Author Archives: danaallen

Are There Climate Consequences of Using Hydrogen as a Replacement for Coal, Gas and Oil?

By: Keith Shine There are many possible avenues to reduce carbon dioxide emissions. One of these is a shift to using hydrogen (H2) as a fuel source; it could potentially be used for many current CO2-emitting activities, including industry, heating … Continue reading

Posted in Atmospheric chemistry, Climate, Climate change, Greenhouse gases, Renewable energy | Leave a comment

Fieldwork Without The Footprint

By: Joy Singarayer Over the past two years, we have all faced challenges to our working patterns due to the Covid-19 pandemic. Researchers undertaking overseas fieldwork have found many ways to redefine, reschedule, and adapt their approaches in light of … Continue reading

Posted in Climate, Climate change, Covid-19, Data collection, Diversity and Inclusion, Fieldwork | Leave a comment

Has The Atlantic Ocean Circulation Been In Long-term Decline?

By: Jon Robson A number of recent high-profile studies have strongly suggested that an important part of the North Atlantic Ocean circulation – the AMOC – has declined and that it is edging closer to a tipping point. Such a … Continue reading

Posted in Climate, Climate change, Climate modelling, North Atlantic, Oceans | Leave a comment

Antarctic Sea Ice: The Global Climate Driver Of The South

By: Holly Ayres In the Northern Hemisphere, our closest region of sea ice (not to be confused with land ice) is the Arctic, a vast region of frozen ocean at the North Pole. Antarctica, a huge mountainous land mass at … Continue reading

Posted in Antarctic, Arctic, Atmospheric circulation, Climate, Climate change, Climate modelling, Cryosphere, Oceans, Polar | Leave a comment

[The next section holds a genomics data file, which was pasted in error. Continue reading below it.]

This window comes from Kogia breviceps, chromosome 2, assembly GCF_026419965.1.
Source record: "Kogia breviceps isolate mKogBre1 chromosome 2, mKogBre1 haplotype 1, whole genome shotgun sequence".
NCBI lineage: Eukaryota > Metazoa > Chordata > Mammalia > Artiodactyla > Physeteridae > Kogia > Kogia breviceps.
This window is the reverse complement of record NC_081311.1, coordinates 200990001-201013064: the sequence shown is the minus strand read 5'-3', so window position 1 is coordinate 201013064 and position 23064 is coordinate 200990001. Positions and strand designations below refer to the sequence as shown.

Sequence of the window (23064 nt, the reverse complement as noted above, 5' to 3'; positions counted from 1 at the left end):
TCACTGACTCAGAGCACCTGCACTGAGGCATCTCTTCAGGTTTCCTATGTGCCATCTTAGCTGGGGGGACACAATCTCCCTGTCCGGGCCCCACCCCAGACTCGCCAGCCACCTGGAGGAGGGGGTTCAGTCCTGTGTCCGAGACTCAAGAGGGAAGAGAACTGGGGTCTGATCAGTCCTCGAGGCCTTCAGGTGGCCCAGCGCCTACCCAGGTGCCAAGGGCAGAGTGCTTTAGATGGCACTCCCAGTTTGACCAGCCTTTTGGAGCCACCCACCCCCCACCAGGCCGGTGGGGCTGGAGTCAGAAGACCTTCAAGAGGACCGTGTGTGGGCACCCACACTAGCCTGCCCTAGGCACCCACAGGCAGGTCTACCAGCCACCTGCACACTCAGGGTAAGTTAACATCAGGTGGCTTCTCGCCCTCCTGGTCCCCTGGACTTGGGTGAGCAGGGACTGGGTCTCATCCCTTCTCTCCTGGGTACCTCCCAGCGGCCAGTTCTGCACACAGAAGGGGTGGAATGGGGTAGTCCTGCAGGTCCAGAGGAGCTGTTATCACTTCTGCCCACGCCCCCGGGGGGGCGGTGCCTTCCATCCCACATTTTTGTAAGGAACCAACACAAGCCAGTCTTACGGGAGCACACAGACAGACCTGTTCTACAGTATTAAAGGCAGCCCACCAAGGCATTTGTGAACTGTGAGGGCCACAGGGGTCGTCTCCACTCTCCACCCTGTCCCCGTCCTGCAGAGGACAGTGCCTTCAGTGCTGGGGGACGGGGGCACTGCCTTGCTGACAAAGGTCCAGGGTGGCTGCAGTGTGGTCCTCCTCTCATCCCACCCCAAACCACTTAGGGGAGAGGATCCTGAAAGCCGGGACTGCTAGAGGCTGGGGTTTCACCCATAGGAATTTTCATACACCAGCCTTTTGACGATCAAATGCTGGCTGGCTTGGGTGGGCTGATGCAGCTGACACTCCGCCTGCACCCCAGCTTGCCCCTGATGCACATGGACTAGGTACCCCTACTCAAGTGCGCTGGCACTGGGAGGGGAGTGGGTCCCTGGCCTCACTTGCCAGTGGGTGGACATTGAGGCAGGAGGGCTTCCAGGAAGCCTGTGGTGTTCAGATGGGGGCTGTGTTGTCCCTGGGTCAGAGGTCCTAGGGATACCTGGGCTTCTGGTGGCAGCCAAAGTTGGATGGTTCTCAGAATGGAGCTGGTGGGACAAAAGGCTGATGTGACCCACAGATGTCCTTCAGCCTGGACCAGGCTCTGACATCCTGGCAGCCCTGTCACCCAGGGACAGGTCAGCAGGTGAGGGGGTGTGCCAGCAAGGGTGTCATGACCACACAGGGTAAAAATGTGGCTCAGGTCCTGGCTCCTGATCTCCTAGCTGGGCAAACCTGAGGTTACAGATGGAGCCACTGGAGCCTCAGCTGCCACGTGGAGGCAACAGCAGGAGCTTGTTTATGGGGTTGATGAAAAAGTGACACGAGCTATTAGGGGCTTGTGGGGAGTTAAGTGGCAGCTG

Investigating Clouds With New Radar Technology

By: Christopher Westbrook Since I joined the University of Reading in 2005 as a research assistant, I have been using radars at the Chilbolton Observatory to study the processes in clouds. I’m very excited at the moment to be part … Continue reading

Posted in Climate, Clouds, Microphysics, radar, Remote sensing | Leave a comment

Climate Change In The Ionosphere

Christopher Scott There is much work being done to assess the impact of climate change on the lower atmosphere. Since this is the part of the Earth’s atmosphere affecting the planet’s surface, where (the bulk of!) life on Earth resides, … Continue reading

Posted in Climate, Climate change, Space, space weather | Leave a comment

Tropical Cyclone Precipitation In High Resolution Model

By: Benoit Vanniere I’ll take the opportunity of this blog to present a result which continues to puzzle me and which I still haven’t found a full explanation for: why does tropical cyclone precipitation depend so little on the resolution … Continue reading

Posted in Climate, High-Resolution Climate modelling, Rainfall, Tropical cyclones, Water cycle | Leave a comment

Climate Change 2021—The Physical Science Basis

By: Jonathan Gregory, Ed Hawkins, Matt Palmer This document is a short summary of key points that are of current relevance to society from the physical science of climate change. It is based on the headline statements of the report … Continue reading

Posted in Climate, Climate change, Climate modelling, Environmental physics, Greenhouse gases, IPCC | Leave a comment

Where Do All My Balloons Go?

By: Andrew K. Mirza Turbulence! If you have ever travelled by aeroplane, then you may have experienced atmospheric turbulence during the flight: It is when the captain switches on the seat-belt sign; requests all passengers return to their seats and … Continue reading

Posted in Atmospheric dispersion, Boundary layer, Greenhouse gases, Numerical modelling, Turbulence, Wind | Leave a comment

Why should we care about sea ice floes?

By: Adam Bateson One of the most frequently used visual devices to illustrate climate change is that of a polar bear on sea ice surrounded by open ocean (Fig. 1). Polar bears are today identified as a vulnerable species, with sea ice decline the … Continue reading

Posted in Arctic, Climate, Climate modelling, Cryosphere, Numerical modelling, Polar | Leave a comment